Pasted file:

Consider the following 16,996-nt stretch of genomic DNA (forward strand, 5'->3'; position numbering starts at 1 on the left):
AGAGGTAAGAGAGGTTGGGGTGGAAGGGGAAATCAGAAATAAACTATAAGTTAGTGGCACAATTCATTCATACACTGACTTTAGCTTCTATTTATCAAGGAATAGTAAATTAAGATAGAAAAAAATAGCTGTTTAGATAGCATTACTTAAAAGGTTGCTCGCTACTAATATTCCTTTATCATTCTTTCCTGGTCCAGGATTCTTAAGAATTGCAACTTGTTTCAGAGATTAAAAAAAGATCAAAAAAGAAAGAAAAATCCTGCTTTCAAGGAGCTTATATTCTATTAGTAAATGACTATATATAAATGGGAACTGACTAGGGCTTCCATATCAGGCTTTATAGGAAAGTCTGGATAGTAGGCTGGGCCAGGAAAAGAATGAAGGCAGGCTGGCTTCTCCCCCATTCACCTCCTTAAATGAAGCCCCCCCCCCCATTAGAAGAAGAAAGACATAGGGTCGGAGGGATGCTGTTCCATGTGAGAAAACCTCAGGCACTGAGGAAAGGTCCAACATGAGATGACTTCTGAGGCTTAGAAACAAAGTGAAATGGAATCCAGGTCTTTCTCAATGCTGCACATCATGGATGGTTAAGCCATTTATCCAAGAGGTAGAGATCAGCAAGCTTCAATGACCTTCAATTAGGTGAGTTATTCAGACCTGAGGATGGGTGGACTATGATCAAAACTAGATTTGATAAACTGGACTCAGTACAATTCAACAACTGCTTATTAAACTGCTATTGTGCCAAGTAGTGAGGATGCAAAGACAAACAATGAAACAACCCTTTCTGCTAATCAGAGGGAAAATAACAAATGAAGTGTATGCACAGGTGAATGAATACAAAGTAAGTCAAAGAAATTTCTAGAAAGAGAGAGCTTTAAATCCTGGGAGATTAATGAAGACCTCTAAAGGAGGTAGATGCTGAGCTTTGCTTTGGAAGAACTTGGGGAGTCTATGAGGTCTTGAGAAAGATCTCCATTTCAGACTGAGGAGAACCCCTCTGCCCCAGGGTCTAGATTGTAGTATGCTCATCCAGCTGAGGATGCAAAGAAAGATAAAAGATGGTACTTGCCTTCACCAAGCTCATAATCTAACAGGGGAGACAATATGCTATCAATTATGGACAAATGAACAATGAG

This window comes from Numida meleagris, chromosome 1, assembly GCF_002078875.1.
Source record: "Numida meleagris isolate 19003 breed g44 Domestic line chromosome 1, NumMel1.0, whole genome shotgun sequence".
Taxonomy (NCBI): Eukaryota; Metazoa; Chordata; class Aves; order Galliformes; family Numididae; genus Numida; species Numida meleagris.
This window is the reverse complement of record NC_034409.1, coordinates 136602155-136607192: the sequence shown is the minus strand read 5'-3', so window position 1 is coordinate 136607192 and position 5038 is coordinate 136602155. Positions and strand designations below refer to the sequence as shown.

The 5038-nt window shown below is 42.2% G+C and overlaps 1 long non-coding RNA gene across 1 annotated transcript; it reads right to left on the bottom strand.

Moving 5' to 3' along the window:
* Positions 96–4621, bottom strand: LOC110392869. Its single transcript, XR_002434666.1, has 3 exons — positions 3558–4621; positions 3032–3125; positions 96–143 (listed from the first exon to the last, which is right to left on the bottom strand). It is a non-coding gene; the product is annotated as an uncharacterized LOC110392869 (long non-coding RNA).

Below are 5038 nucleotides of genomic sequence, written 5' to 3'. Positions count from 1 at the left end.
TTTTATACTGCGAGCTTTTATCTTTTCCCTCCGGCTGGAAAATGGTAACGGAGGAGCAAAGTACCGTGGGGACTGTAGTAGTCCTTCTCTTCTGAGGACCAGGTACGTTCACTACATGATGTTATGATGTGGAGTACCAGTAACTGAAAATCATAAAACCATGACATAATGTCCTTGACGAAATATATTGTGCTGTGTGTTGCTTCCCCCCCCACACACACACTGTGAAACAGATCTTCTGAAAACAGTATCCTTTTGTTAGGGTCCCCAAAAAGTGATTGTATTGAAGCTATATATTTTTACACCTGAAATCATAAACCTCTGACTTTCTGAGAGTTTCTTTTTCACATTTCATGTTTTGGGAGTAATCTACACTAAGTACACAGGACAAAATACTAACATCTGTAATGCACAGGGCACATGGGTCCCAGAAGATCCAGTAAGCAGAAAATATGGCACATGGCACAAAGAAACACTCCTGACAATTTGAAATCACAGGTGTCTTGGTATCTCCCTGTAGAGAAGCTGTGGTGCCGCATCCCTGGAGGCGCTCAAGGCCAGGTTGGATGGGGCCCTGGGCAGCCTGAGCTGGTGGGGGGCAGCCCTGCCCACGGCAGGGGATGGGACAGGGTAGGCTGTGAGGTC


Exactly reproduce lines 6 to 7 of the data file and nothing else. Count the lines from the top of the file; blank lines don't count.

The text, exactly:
This window is the reverse complement of record NC_034409.1, coordinates 136602155-136607192: the sequence shown is the minus strand read 5'-3', so window position 1 is coordinate 136607192 and position 5038 is coordinate 136602155. Positions and strand designations below refer to the sequence as shown.

The 5038-nt window shown below is 42.2% G+C and overlaps 1 long non-coding RNA gene across 1 annotated transcript; it reads right to left on the bottom strand.